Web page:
Canine Influenza (Dog Flu)
Dog flu is a contagious respiratory disease in dogs.
Dog flu is caused by the canine influenza virus, known as H3N8. It is a specific Type A influenza virus that causes disease in dogs but not humans. The H3N8 influenza virus was originally a horse influenza virus. The virus spread to dogs and has adapted to cause disease in dogs and be easily transmitted between dogs. There is now what is believed to be a dog-specific H3N8 virus.
The H3N8 influenza virus was identified in horses more than 40 years ago. It was not until 2004, however, that it was first reported in dogs. It was originally diagnosed in greyhounds, and has since spread throughout the dog population.
Dog flu is spread through airborne viruses from respiratory secretions, just like human flu is spread between people. The virus can be transmitted to a dog through direct contact with an infected dog, through contact with contaminated items, and by people who may be carrying the virus on their hands or clothing. The virus can remain alive and infective on surfaces for up to 48 hours, on clothing for 24 hours, and on hands for 12 hours.
Approximately 20-25% of dogs of exposed dogs will become infected, but show no signs of disease, even though they are able to spread the virus. In 80% of infected dogs who develop dog flu, the signs are mild and may include a persistent cough that does not respond to treatment, sneezing, runny nose and a fever. These signs may be very similar to those of "kennel cough." In the remainder of infected dogs, canine influenza can become very serious, with infected dogs developing pneumonia, with labored breathing and even bleeding into the lungs. Dogs will generally start to show signs of disease 2-4 days after they are exposed to the canine influenza virus.
A veterinarian will suspect dog flu if the dog is showing the above signs, but dog flu cannot be diagnosed solely on clinical signs. A specific antibody test is used to diagnose dog flu. It is performed on two blood samples, one taken at the time the dog is first suspected to have dog flu, and the second sample taken 10-14 days later. If the dog is seen very early in the course of the disease (within 72 hours of showing signs), the respiratory secretions can be tested for presence of the virus.
There is no specific treatment for canine influenza, but the dog is given supportive care. This may include fluids to prevent dehydration, good nutrition, and medications to relieve some of the symptoms. If the dog is more seriously ill, he may need supplemental oxygen. Antibiotics are often given to prevent or treat any secondary infection, especially if there is pneumonia or the nasal discharge is very thick or green in color.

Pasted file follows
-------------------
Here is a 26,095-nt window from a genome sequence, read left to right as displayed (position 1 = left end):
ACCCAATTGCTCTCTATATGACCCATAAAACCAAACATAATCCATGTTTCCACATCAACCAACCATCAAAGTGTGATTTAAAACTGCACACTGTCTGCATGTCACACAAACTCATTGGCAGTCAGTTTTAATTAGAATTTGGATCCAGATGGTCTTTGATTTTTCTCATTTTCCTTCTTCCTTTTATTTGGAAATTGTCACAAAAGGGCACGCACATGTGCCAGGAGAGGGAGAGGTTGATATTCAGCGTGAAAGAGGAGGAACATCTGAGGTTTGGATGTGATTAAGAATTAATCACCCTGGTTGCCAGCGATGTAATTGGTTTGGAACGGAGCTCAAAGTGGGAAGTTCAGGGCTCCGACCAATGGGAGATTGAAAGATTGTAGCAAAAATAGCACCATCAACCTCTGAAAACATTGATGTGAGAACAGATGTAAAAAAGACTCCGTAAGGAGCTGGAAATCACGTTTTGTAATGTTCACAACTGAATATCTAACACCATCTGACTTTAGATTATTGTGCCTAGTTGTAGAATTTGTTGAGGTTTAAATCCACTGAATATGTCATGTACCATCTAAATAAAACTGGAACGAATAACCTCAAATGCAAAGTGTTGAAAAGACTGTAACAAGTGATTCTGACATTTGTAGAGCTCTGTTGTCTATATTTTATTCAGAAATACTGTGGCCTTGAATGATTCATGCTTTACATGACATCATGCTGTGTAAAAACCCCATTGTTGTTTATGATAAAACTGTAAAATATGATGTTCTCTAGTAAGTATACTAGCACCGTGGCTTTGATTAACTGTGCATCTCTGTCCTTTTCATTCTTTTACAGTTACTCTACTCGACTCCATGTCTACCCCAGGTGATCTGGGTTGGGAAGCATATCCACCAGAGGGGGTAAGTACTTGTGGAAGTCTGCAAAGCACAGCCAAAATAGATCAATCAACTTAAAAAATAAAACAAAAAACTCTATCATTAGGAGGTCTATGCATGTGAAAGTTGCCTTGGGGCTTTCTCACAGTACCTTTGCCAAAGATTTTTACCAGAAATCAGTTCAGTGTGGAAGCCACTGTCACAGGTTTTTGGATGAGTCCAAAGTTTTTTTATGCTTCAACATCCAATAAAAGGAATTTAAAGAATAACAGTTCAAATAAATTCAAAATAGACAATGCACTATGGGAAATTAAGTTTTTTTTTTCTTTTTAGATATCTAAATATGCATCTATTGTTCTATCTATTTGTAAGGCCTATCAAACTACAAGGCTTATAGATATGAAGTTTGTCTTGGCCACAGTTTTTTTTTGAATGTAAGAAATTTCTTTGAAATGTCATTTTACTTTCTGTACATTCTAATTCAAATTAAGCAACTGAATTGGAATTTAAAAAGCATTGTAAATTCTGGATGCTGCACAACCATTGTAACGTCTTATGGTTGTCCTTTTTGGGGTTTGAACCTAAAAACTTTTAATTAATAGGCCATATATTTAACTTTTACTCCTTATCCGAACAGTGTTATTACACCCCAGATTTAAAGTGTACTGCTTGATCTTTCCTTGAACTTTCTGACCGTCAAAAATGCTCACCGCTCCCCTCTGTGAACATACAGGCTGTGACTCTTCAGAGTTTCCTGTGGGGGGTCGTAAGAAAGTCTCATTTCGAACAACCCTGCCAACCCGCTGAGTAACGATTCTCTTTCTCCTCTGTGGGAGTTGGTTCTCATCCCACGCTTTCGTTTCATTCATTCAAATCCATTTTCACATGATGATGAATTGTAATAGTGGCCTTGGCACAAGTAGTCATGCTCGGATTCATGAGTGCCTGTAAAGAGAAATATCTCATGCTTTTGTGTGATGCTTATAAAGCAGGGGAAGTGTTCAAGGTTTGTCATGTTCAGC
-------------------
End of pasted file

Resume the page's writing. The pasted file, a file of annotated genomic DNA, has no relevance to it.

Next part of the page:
Most dogs with mild signs recover fully. Death occurs mainly in dogs with the severe form of disease; the mortality rate is thought to be 1-5% or slightly higher.
Yes, an approved vaccine is available. It will not treat the disease, and may not entirely prevent it, but it may help decrease the severity of the disease if the dog acquires it. The vaccine will also decrease the amount of virus that is shed into the environment, so vaccinated dogs are less likely to transmit the virus to other dogs.
Any dog who is showing signs of a respiratory infection should be isolated from other dogs for at least 2 weeks. Any clothing, equipment, or surfaces that could be contaminated with respiratory secretions should be cleaned and disinfected. The virus is killed by routine disinfectants, such as a 10% bleach solution. People should wash their hands before and after having contact with a dog showing signs of a respiratory disease. To prevent dog flu and other infections do not allow your dog to share toys or dishes with other dogs grouped together.
To date, there is no evidence that the canine influenza virus can be transmitted from dogs to people. There is no reported case of human infection with the canine influenza virus. While this virus infects dogs and spreads between dogs, there is no evidence that this virus infects humans. There is also no evidence that influenza in horses can be spread to people.
Schedule an appointment with your veterinarian so your dog can be examined and tested, if indicated, and treated appropriately.